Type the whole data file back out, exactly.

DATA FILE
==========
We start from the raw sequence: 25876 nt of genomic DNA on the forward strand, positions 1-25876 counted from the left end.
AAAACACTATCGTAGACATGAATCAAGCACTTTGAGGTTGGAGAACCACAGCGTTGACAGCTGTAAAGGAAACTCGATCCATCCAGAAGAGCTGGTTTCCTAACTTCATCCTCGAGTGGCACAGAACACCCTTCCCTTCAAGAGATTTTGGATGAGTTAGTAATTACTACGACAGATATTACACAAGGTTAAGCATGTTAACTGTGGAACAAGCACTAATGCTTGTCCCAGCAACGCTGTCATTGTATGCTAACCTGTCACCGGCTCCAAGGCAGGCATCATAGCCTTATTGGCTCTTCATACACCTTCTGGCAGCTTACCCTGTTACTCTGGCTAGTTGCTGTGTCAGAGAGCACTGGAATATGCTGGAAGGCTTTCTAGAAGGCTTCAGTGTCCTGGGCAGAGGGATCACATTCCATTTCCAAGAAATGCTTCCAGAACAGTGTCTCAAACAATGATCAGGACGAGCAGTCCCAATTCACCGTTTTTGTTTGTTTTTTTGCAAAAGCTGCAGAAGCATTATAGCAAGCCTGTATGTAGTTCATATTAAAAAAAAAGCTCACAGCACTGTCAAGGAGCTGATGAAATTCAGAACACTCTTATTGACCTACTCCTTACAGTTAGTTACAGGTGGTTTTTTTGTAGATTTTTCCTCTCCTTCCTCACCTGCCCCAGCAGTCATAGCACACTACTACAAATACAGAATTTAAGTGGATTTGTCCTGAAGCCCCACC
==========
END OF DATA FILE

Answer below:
We start from the raw sequence: 25876 nt of genomic DNA on the forward strand, positions 1-25876 counted from the left end.
AAAACACTATCGTAGACATGAATCAAGCACTTTGAGGTTGGAGAACCACAGCGTTGACAGCTGTAAAGGAAACTCGATCCATCCAGAAGAGCTGGTTTCCTAACTTCATCCTCGAGTGGCACAGAACACCCTTCCCTTCAAGAGATTTTGGATGAGTTAGTAATTACTACGACAGATATTACACAAGGTTAAGCATGTTAACTGTGGAACAAGCACTAATGCTTGTCCCAGCAACGCTGTCATTGTATGCTAACCTGTCACCGGCTCCAAGGCAGGCATCATAGCCTTATTGGCTCTTCATACACCTTCTGGCAGCTTACCCTGTTACTCTGGCTAGTTGCTGTGTCAGAGAGCACTGGAATATGCTGGAAGGCTTTCTAGAAGGCTTCAGTGTCCTGGGCAGAGGGATCACATTCCATTTCCAAGAAATGCTTCCAGAACAGTGTCTCAAACAATGATCAGGACGAGCAGTCCCAATTCACCGTTTTTGTTTGTTTTTTTGCAAAAGCTGCAGAAGCATTATAGCAAGCCTGTATGTAGTTCATATTAAAAAAAAAGCTCACAGCACTGTCAAGGAGCTGATGAAATTCAGAACACTCTTATTGACCTACTCCTTACAGTTAGTTACAGGTGGTTTTTTTGTAGATTTTTCCTCTCCTTCCTCACCTGCCCCAGCAGTCATAGCACACTACTACAAATACAGAATTTAAGTGGATTTGTCCTGAAGCCCCACC